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Binary search tree

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A binary search tree is a binary tree where in each node:

  • The left subtree contains only nodes with keys less than the node's key (the "data"/"value" of the node).
  • The right subtree contains only nodes with keys greater than the node's key.
  • Both subtrees are also binary search trees.

It follows that each key is distinct.

Binary search trees are especially useful in constructing other data structures such as sets, multisets and associative arrays.

OperationsEdit

SearchingEdit

Searching a binary search tree can easily be done using either an iterative or recursive method. Starting with the root node, we check to see if the current node contains the key we are searching for. If yes, then the key is found. If not, we do the search on the left subtree if the key is less, or the right subtree if the key is greater. We end the search when there is no existing child corresponding to the key (hence no subtree).

Recursive

This is a recursive algorithm for returning the value of a generic associative array implementation of a binary search tree, where valuetype is the type of the values. The type of the key is a comparable type where the operators <, > and = are defined.

search(key) as valuetype
    return search(root, key)

search(node, key) as valuetype
    if node is null then
        return null
    if key < node.key then
        return search(code.leftchild, key)
    else if key > node.key then
        return search(node.rightchild, key)
    else // equal
        return false.value
Iterative
search_iterative(key) as valuetype
    return search_iterative(root, key)

search_iterative(node, key) as valuetype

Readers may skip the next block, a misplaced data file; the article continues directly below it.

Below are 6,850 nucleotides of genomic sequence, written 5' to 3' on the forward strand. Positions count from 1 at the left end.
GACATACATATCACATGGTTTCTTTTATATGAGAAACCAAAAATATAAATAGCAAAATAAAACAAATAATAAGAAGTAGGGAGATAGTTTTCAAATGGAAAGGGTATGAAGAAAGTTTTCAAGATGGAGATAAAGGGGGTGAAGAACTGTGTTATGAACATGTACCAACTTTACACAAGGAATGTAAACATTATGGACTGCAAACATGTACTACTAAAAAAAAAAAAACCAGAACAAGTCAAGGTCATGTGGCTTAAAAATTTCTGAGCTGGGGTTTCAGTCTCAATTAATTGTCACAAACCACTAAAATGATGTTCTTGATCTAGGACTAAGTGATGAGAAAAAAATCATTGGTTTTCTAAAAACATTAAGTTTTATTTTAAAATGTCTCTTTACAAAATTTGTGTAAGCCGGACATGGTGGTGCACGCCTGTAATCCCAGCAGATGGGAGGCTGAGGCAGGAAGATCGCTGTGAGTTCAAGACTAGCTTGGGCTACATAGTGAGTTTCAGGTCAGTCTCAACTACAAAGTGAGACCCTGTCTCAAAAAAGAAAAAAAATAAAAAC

currentnode = node
    while node is not null
         if key < node.key then
             node = node.leftchild
         else if key > node.key then
             node = node.rightchild
         else // equal
             return node.value
    return false // exited while loop, null child

InsertionEdit

As with searching, we find a location where we would insert the new node. This is done recursively until we find a free node where we could insert the new node.

Recursive
insert(key, value)
    insert(root, key, value)

insert(ref node, key, value)
    if node is null
        node = new node with key = key, value = value
    else if key < node.key
        insert(node.leftchild, key, value)
    else if key > node.key
        insert(node.rightchild, key, value)
    else
        throw new exception with message = "key already exists in tree"
Recursive, without references
insert(node, key, value)
    if key < node.key
        if node.leftchild is null then
            node.leftchild = new node with key = key, value = value
        else
            insert(node.leftchild, key, value)
    else if key > node.key
        if node.rightchild is null then
            node.rightchild = new node with key = key, value = value
    else
        throw new exception with message = "key already exists in tree"

TraversalEdit

We can use an inorder traversal to traverse through the nodes in the tree in order (of the keys).

Algorithm (recursive)
traverse() as list of node
    return traverse(root)

traverse(node) as list of node
    list = new list of node
    list.add(traverse(node.leftchild))
    list.add(node)
    list.add(traverse(node.rightchild))
    return list

SortingEdit

A binary search tree can be used to implement a simple sorting algorithm.

Algorithm
sort(list of t) as list of t
    tree = new binarysearchtree(t, t)
    for each item in list
        tree.insert(item, null)
    return keys in tree.traverse

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